Technology provides one facet of great learning. It has the best potential, in my opinion, to make learning and doing boundless for those whose willingness and imagination drives them, both broadly and deeply, to explore more to learn more.

Removing technology to make room

Yet, technology has drawbacks. As a substitute teacher, I experience a few that on the surface are not obvious. For instance, this year, I noticed more Smartboards in the classroom. This is great. What I could teach if I had a class and a Smartboard.

However, Smartboards take space. They can also be used as small whiteboards at a pinch. So Smartboards naturally replace whiteboards. This not only doesn’t remove functionality from the classroom (it increases it infinitely), it encourages teachers to use and practice using the Smartboards daily.

Then the problem: the substitute teacher. In my school district, the substitute, not being part of the staff or student body, has no access (userid and password) to computers in the school, so locking him or her out of those Smartboards.

The following result has happened to me on more than one occasion.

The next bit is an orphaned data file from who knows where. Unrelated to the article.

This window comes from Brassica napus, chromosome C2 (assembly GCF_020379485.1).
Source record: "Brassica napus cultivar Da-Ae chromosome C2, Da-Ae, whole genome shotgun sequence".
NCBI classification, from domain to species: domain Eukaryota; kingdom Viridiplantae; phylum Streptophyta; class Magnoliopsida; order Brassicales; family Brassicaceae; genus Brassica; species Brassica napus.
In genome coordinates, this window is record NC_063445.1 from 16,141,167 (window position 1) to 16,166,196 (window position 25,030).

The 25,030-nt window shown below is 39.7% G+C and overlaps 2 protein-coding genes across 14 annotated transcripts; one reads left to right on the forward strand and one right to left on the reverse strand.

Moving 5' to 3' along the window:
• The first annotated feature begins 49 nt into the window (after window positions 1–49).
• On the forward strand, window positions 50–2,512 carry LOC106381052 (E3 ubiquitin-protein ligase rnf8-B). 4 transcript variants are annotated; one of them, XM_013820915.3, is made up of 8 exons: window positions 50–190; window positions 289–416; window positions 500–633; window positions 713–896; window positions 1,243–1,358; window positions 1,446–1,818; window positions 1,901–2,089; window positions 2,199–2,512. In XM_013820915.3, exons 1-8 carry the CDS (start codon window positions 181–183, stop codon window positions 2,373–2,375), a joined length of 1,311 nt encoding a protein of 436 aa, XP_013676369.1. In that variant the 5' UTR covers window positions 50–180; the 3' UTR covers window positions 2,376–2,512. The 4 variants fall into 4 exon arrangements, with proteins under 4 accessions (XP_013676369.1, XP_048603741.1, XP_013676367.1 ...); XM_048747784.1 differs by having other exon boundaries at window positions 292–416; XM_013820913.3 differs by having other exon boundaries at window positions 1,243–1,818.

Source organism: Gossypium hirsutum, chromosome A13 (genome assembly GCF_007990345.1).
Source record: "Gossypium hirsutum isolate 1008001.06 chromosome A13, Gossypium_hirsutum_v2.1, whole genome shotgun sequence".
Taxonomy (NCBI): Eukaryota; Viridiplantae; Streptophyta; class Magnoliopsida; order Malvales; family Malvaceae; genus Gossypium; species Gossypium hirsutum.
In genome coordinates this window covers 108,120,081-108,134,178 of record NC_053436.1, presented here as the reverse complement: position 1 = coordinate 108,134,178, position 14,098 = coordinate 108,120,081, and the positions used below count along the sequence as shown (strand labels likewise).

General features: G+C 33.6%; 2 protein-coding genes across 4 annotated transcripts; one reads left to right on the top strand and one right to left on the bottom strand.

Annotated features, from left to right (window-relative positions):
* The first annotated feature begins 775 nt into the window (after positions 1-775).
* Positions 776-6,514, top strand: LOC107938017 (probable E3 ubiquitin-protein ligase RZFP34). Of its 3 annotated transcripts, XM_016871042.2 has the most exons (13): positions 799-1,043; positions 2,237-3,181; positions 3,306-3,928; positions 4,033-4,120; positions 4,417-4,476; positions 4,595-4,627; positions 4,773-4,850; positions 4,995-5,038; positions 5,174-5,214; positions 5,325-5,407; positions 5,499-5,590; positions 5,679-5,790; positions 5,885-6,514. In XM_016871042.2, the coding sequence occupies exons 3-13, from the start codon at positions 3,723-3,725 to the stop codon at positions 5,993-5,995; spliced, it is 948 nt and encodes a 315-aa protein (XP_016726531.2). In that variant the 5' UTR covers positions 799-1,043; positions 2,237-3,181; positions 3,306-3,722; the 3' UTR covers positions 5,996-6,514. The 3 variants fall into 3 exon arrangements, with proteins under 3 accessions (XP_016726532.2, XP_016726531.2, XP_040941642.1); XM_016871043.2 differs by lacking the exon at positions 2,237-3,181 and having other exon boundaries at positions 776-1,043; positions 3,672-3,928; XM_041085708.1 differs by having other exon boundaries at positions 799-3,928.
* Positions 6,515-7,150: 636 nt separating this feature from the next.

This comic has been cross-posted in Educational Comics.

Drop censorship of Internet access

There are many reasons that school boards should adopt open Internet access. Overarching these though is the fact that teaching and learning are hampered and put back into the nineteenth and twentieth Century box by this censorship. As a substitute teacher, I find myself even more censored than my contract colleagues. When my students have more access to technology than I do, there is something wrong. We should at least be equal!

What restrictions do you face where you teach? Are your students or you “falling behind” because of these restrictions, or does it matter? What would (do) your students gain if (because) they had (have) free rein on how they can learn and what they can learn from or with?